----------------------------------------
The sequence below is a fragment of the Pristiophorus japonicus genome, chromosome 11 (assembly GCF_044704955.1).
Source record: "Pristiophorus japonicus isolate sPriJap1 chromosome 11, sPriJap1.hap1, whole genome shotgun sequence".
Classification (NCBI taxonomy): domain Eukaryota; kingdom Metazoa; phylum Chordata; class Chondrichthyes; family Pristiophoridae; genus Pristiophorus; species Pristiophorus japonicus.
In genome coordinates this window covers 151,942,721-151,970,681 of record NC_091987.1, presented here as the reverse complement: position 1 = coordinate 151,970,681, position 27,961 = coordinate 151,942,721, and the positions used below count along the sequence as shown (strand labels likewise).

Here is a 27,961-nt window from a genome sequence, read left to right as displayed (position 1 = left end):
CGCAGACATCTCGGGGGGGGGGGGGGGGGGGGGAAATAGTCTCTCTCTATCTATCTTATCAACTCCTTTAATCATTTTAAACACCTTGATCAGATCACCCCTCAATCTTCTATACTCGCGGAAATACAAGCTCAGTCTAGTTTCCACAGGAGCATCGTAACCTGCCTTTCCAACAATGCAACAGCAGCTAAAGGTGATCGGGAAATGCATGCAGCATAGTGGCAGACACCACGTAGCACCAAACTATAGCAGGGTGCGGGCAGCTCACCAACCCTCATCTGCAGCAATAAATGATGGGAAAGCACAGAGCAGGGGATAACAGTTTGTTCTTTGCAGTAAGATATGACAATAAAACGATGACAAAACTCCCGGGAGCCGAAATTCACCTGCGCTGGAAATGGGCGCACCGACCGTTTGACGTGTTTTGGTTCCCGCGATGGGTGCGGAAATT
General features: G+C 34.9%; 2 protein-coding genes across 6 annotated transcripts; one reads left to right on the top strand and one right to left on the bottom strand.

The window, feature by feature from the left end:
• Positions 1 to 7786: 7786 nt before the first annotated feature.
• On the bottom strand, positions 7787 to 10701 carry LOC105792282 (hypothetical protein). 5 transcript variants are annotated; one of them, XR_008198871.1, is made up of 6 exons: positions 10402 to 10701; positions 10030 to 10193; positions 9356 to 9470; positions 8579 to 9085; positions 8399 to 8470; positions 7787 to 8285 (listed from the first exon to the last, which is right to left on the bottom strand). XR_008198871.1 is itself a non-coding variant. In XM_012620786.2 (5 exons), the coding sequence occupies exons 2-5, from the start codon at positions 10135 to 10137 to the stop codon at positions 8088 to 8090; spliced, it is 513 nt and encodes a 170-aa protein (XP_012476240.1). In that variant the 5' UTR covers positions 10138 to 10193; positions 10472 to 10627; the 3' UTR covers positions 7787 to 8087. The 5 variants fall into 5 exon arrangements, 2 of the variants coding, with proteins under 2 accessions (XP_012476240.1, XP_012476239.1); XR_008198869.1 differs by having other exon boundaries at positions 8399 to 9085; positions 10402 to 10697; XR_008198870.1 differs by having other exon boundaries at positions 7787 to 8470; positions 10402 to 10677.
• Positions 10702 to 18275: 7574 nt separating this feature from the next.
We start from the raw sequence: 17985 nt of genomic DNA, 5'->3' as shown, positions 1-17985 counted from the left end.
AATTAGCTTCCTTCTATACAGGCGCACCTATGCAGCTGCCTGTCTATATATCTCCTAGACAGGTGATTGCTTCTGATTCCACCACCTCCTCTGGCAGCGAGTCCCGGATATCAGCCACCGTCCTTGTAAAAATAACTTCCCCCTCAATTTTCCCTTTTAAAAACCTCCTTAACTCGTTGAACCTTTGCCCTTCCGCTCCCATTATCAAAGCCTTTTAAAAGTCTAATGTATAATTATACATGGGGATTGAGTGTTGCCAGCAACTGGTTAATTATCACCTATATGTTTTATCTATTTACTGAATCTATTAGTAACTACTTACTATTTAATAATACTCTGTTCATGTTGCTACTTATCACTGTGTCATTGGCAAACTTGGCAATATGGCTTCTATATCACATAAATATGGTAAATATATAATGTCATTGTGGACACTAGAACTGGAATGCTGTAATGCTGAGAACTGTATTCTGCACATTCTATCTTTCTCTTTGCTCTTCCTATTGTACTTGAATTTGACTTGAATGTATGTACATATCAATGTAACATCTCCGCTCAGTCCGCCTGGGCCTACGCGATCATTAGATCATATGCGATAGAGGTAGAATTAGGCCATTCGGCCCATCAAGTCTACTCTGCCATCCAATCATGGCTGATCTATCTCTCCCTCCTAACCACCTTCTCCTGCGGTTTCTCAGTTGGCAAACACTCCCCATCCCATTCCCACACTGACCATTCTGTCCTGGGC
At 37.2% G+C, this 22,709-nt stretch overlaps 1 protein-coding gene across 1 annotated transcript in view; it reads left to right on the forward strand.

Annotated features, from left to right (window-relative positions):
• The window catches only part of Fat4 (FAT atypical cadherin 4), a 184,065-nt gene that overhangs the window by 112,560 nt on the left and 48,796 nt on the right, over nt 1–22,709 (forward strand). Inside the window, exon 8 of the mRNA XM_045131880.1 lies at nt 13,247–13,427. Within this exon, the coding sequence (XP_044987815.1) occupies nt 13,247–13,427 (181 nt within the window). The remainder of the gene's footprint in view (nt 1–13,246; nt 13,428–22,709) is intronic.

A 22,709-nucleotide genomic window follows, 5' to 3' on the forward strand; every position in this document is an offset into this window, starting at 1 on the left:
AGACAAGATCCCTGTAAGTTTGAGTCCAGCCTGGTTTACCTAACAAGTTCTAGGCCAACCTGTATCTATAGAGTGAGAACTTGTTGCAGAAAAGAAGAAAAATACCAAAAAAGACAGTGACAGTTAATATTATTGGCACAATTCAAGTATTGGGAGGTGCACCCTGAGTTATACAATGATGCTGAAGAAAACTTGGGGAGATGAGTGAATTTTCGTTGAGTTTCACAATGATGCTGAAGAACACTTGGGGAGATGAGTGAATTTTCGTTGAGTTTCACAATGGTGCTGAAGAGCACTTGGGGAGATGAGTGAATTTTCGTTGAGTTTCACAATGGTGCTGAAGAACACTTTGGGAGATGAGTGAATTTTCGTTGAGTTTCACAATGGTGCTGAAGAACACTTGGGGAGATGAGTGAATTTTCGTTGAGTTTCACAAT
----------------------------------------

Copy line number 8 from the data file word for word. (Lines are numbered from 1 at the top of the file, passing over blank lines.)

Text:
The window, feature by feature from the left end: